Providers Mobilize Against Home Health Surety Bonds

Leaders in the home health care industry are urging providers to voice their opposition to recently proposed surety bonds, which one association says could have “serious negative effects” for home health businesses.

The National Association for Home Care & Hospice, a nonprofit advocacy group, is leading the charge by encouraging providers to contact their elected officials and ask them to oppose “this misguided initiative.”

NAHC’s opposition stems from President Barack Obama’s 2016 budget proposal, which includes a provision to “increase the required surety bond amount for Medicare home health agencies to an amount that is no less than $50,000 and commensurate with the volume of payments to the agency,” the association says.

However, industry leaders say doing so could hurt small home health agencies, which may struggle to comply with regulatory burdens, as well as those longstanding and ethical providers who present little risk to Medicare.

“It’s a very un-targeted measure,” William Dombi, vice president for law at NAHC, tells Home Health Care News. “It just really grates the home health community if they have to continue to pay these unfunded mandates to cover the losses caused by very few bad guys. We’re saying, ‘Come up with measures that are targeted — go after the bad guys.'”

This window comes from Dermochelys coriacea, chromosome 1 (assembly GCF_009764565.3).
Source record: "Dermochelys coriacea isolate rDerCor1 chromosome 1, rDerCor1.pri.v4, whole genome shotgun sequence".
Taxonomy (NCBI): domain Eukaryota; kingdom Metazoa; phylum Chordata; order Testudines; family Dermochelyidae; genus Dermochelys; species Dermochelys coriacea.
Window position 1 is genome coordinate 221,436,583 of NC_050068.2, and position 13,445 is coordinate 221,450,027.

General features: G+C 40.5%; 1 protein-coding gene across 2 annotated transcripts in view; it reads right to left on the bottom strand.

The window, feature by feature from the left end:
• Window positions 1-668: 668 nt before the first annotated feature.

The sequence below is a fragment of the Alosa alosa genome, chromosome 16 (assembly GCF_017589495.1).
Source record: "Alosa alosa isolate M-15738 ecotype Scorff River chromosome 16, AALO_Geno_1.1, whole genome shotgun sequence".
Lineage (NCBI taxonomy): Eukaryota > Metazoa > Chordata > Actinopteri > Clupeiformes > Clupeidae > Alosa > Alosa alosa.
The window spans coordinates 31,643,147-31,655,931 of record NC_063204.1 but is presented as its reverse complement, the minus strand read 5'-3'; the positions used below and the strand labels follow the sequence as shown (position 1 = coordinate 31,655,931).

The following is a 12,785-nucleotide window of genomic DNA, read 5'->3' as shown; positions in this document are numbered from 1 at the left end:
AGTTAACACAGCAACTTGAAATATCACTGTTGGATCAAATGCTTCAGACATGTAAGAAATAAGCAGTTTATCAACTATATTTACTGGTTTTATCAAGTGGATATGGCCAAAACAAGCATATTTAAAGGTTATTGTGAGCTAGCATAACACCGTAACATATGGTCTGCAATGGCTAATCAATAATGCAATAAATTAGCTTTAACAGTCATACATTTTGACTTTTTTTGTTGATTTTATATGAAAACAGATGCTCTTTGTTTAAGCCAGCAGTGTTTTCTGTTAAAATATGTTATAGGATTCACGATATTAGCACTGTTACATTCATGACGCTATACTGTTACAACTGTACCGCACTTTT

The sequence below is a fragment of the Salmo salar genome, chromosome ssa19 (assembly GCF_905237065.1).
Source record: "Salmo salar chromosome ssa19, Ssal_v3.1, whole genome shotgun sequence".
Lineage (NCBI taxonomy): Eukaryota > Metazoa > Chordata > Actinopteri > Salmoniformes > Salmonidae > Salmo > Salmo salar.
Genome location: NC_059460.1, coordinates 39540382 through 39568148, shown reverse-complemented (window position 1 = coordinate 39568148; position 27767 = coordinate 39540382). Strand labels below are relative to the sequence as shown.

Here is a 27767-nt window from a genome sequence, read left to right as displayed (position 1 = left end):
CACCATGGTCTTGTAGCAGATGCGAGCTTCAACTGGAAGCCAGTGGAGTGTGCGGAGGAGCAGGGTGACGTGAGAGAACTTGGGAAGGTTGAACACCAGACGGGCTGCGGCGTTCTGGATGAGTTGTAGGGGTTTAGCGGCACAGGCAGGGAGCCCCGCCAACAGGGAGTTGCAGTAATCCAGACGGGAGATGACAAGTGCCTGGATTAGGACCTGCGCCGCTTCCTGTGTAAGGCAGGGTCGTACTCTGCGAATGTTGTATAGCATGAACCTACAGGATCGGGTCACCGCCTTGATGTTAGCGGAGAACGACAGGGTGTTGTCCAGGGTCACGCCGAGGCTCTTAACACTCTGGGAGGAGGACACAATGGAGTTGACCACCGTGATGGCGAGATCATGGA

Dombi notes that surety bonds, if imposed, should be targeted only to new providers, as longstanding providers present less of a risk to Medicare.

Surety bonds have a long history that dates back nearly two decades, when the Balanced Budget Act of 1997 established a surety bond requirement for home health agencies. However, the provision in the law was never enforced and remains unimplemented today, despite efforts by some to impose it.

In 2012, the Office of the Inspector General (OIG) recommended that the federal Medicare agency implement the home health agency surety bond requirement in order to recoup a higher percentage of overpayments made to providers. The OIG also proposed that bond amounts increase to $50,000 or more for those agencies with high overall Medicare payment amounts.

“In recent times, the talk about surety bonds has gotten louder — louder at the inspector general’s office and louder in Congress as well, which is why we’re raising the alert.”

Written by Emily Study